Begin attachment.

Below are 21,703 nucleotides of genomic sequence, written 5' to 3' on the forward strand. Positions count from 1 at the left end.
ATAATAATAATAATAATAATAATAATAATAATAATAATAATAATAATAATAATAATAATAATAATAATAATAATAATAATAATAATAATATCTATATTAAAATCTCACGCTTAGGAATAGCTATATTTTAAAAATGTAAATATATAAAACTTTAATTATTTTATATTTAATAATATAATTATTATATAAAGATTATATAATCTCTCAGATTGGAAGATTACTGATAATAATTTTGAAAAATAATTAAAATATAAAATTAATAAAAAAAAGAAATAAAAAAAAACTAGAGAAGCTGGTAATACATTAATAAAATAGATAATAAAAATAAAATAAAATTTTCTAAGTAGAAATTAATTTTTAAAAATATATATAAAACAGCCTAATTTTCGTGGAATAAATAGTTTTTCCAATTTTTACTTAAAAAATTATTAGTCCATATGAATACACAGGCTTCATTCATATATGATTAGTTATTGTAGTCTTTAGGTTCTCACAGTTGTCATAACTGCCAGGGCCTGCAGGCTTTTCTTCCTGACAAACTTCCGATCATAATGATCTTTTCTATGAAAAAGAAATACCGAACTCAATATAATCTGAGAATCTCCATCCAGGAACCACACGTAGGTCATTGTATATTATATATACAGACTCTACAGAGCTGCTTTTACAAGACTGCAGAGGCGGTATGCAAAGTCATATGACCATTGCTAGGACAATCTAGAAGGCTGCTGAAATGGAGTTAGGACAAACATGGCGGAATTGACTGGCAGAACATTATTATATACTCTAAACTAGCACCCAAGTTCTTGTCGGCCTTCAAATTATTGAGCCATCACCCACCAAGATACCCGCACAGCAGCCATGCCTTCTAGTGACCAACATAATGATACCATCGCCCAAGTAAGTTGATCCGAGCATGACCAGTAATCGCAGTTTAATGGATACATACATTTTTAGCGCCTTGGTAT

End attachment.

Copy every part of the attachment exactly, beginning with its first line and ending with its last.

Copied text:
Below are 21,703 nucleotides of genomic sequence, written 5' to 3' on the forward strand. Positions count from 1 at the left end.
ATAATAATAATAATAATAATAATAATAATAATAATAATAATAATAATAATAATAATAATAATAATAATAATAATAATAATAATAATAATATCTATATTAAAATCTCACGCTTAGGAATAGCTATATTTTAAAAATGTAAATATATAAAACTTTAATTATTTTATATTTAATAATATAATTATTATATAAAGATTATATAATCTCTCAGATTGGAAGATTACTGATAATAATTTTGAAAAATAATTAAAATATAAAATTAATAAAAAAAAGAAATAAAAAAAAACTAGAGAAGCTGGTAATACATTAATAAAATAGATAATAAAAATAAAATAAAATTTTCTAAGTAGAAATTAATTTTTAAAAATATATATAAAACAGCCTAATTTTCGTGGAATAAATAGTTTTTCCAATTTTTACTTAAAAAATTATTAGTCCATATGAATACACAGGCTTCATTCATATATGATTAGTTATTGTAGTCTTTAGGTTCTCACAGTTGTCATAACTGCCAGGGCCTGCAGGCTTTTCTTCCTGACAAACTTCCGATCATAATGATCTTTTCTATGAAAAAGAAATACCGAACTCAATATAATCTGAGAATCTCCATCCAGGAACCACACGTAGGTCATTGTATATTATATATACAGACTCTACAGAGCTGCTTTTACAAGACTGCAGAGGCGGTATGCAAAGTCATATGACCATTGCTAGGACAATCTAGAAGGCTGCTGAAATGGAGTTAGGACAAACATGGCGGAATTGACTGGCAGAACATTATTATATACTCTAAACTAGCACCCAAGTTCTTGTCGGCCTTCAAATTATTGAGCCATCACCCACCAAGATACCCGCACAGCAGCCATGCCTTCTAGTGACCAACATAATGATACCATCGCCCAAGTAAGTTGATCCGAGCATGACCAGTAATCGCAGTTTAATGGATACATACATTTTTAGCGCCTTGGTAT